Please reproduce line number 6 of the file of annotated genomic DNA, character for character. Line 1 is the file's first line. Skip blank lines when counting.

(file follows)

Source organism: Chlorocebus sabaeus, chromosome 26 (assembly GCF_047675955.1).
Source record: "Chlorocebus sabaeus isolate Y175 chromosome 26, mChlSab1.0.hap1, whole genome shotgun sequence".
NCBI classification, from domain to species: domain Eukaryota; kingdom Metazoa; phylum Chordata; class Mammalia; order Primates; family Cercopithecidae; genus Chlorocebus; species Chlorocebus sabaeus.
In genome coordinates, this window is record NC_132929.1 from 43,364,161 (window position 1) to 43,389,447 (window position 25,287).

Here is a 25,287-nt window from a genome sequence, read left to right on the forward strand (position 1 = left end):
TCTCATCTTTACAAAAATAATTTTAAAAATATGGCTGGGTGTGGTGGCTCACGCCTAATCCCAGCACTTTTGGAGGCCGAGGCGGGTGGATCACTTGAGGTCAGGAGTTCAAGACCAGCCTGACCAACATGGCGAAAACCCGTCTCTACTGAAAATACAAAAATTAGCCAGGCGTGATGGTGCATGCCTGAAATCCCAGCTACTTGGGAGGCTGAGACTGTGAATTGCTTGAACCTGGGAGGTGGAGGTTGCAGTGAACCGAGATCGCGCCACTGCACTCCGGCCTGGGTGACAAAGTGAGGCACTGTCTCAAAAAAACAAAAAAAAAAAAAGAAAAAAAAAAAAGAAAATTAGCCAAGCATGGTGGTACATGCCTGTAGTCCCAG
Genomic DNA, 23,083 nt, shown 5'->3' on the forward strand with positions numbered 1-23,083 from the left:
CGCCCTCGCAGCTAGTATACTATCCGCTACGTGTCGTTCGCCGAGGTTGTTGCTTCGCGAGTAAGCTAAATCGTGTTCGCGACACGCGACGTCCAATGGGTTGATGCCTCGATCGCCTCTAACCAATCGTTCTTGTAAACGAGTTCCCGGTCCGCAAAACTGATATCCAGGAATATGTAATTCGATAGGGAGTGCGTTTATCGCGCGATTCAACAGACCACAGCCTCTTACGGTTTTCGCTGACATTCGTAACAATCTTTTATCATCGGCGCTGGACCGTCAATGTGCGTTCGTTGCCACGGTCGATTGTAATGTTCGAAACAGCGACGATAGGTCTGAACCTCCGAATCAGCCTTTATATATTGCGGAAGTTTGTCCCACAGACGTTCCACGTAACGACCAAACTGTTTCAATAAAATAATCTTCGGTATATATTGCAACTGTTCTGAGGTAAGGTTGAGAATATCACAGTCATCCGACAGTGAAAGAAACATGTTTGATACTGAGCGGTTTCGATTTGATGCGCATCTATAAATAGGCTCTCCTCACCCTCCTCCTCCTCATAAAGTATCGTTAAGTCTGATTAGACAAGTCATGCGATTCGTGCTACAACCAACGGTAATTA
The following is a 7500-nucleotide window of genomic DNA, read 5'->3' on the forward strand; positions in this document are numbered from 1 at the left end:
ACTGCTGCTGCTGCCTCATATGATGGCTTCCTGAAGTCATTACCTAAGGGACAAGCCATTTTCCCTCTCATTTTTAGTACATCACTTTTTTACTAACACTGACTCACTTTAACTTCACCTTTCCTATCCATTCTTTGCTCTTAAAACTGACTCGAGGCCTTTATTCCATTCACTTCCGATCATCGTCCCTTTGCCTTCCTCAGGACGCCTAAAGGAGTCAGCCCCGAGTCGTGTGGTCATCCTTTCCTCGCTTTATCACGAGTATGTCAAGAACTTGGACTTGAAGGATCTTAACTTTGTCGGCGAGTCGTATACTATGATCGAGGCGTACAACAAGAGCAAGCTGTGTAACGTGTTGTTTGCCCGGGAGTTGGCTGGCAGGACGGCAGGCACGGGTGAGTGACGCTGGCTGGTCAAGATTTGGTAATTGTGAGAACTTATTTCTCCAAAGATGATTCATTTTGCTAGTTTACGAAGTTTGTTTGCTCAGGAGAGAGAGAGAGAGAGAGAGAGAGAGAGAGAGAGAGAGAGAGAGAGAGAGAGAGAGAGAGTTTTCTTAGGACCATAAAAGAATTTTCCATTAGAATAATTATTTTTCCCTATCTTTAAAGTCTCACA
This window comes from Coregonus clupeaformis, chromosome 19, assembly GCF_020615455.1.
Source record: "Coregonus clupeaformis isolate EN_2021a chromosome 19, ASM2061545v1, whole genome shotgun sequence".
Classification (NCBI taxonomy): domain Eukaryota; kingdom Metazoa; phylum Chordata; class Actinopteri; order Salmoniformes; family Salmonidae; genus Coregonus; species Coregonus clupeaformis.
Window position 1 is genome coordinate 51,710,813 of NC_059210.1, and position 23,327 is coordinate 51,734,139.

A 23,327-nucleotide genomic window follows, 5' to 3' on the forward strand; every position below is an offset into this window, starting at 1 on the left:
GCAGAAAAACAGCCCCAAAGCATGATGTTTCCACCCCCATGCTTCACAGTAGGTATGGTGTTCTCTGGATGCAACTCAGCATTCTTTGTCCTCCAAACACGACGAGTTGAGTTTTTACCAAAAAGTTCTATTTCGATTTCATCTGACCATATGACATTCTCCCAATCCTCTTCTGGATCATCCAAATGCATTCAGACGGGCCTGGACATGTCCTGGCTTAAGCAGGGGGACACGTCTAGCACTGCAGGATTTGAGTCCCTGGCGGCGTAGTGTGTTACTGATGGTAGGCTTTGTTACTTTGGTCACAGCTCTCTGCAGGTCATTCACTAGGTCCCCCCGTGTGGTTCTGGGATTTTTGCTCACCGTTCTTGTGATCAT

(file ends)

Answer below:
TCTCATCTTTACAAAAATAATTTTAAAAATATGGCTGGGTGTGGTGGCTCACGCCTAATCCCAGCACTTTTGGAGGCCGAGGCGGGTGGATCACTTGAGGTCAGGAGTTCAAGACCAGCCTGACCAACATGGCGAAAACCCGTCTCTACTGAAAATACAAAAATTAGCCAGGCGTGATGGTGCATGCCTGAAATCCCAGCTACTTGGGAGGCTGAGACTGTGAATTGCTTGAACCTGGGAGGTGGAGGTTGCAGTGAACCGAGATCGCGCCACTGCACTCCGGCCTGGGTGACAAAGTGAGGCACTGTCTCAAAAAAACAAAAAAAAAAAAAGAAAAAAAAAAAAGAAAATTAGCCAAGCATGGTGGTACATGCCTGTAGTCCCAG